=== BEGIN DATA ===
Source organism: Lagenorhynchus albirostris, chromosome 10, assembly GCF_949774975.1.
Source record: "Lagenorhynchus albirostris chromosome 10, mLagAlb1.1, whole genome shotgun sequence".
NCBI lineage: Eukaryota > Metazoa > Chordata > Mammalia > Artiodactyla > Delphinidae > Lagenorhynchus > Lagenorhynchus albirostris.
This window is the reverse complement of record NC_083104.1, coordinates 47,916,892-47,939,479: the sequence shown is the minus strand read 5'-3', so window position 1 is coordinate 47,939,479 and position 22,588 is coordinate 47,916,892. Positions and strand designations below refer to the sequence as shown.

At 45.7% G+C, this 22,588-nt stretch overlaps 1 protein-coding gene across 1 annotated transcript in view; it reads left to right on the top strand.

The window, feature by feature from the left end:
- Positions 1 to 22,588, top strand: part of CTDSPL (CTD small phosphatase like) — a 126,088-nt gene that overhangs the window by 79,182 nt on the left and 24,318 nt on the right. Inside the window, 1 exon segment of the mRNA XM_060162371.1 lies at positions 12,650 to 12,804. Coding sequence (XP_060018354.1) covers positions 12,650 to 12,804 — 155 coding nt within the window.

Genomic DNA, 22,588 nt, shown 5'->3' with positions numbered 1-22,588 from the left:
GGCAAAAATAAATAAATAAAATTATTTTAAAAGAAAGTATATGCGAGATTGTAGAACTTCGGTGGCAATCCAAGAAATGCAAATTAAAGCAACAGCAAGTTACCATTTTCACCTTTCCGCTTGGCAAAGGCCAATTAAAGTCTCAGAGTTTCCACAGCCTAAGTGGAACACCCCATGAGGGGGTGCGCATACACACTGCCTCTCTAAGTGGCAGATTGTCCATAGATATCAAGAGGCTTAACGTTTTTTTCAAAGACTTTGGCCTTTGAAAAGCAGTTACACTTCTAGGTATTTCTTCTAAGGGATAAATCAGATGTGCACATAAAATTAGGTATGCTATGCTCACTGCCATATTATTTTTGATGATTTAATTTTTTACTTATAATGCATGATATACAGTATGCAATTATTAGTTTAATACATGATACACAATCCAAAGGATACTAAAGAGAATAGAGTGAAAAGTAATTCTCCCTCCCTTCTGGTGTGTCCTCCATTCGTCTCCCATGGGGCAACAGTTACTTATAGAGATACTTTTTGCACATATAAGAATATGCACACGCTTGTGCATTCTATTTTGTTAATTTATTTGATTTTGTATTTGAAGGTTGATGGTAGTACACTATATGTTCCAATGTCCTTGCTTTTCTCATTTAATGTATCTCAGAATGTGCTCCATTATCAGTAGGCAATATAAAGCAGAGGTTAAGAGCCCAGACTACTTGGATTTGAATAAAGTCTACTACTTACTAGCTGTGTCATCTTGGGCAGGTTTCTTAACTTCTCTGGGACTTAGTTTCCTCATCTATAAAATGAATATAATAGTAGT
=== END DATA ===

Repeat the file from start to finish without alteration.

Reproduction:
Source organism: Lagenorhynchus albirostris, chromosome 10, assembly GCF_949774975.1.
Source record: "Lagenorhynchus albirostris chromosome 10, mLagAlb1.1, whole genome shotgun sequence".
NCBI lineage: Eukaryota > Metazoa > Chordata > Mammalia > Artiodactyla > Delphinidae > Lagenorhynchus > Lagenorhynchus albirostris.
This window is the reverse complement of record NC_083104.1, coordinates 47,916,892-47,939,479: the sequence shown is the minus strand read 5'-3', so window position 1 is coordinate 47,939,479 and position 22,588 is coordinate 47,916,892. Positions and strand designations below refer to the sequence as shown.

At 45.7% G+C, this 22,588-nt stretch overlaps 1 protein-coding gene across 1 annotated transcript in view; it reads left to right on the top strand.

The window, feature by feature from the left end:
- Positions 1 to 22,588, top strand: part of CTDSPL (CTD small phosphatase like) — a 126,088-nt gene that overhangs the window by 79,182 nt on the left and 24,318 nt on the right. Inside the window, 1 exon segment of the mRNA XM_060162371.1 lies at positions 12,650 to 12,804. Coding sequence (XP_060018354.1) covers positions 12,650 to 12,804 — 155 coding nt within the window.

Genomic DNA, 22,588 nt, shown 5'->3' with positions numbered 1-22,588 from the left:
GGCAAAAATAAATAAATAAAATTATTTTAAAAGAAAGTATATGCGAGATTGTAGAACTTCGGTGGCAATCCAAGAAATGCAAATTAAAGCAACAGCAAGTTACCATTTTCACCTTTCCGCTTGGCAAAGGCCAATTAAAGTCTCAGAGTTTCCACAGCCTAAGTGGAACACCCCATGAGGGGGTGCGCATACACACTGCCTCTCTAAGTGGCAGATTGTCCATAGATATCAAGAGGCTTAACGTTTTTTTCAAAGACTTTGGCCTTTGAAAAGCAGTTACACTTCTAGGTATTTCTTCTAAGGGATAAATCAGATGTGCACATAAAATTAGGTATGCTATGCTCACTGCCATATTATTTTTGATGATTTAATTTTTTACTTATAATGCATGATATACAGTATGCAATTATTAGTTTAATACATGATACACAATCCAAAGGATACTAAAGAGAATAGAGTGAAAAGTAATTCTCCCTCCCTTCTGGTGTGTCCTCCATTCGTCTCCCATGGGGCAACAGTTACTTATAGAGATACTTTTTGCACATATAAGAATATGCACACGCTTGTGCATTCTATTTTGTTAATTTATTTGATTTTGTATTTGAAGGTTGATGGTAGTACACTATATGTTCCAATGTCCTTGCTTTTCTCATTTAATGTATCTCAGAATGTGCTCCATTATCAGTAGGCAATATAAAGCAGAGGTTAAGAGCCCAGACTACTTGGATTTGAATAAAGTCTACTACTTACTAGCTGTGTCATCTTGGGCAGGTTTCTTAACTTCTCTGGGACTTAGTTTCCTCATCTATAAAATGAATATAATAGTAGT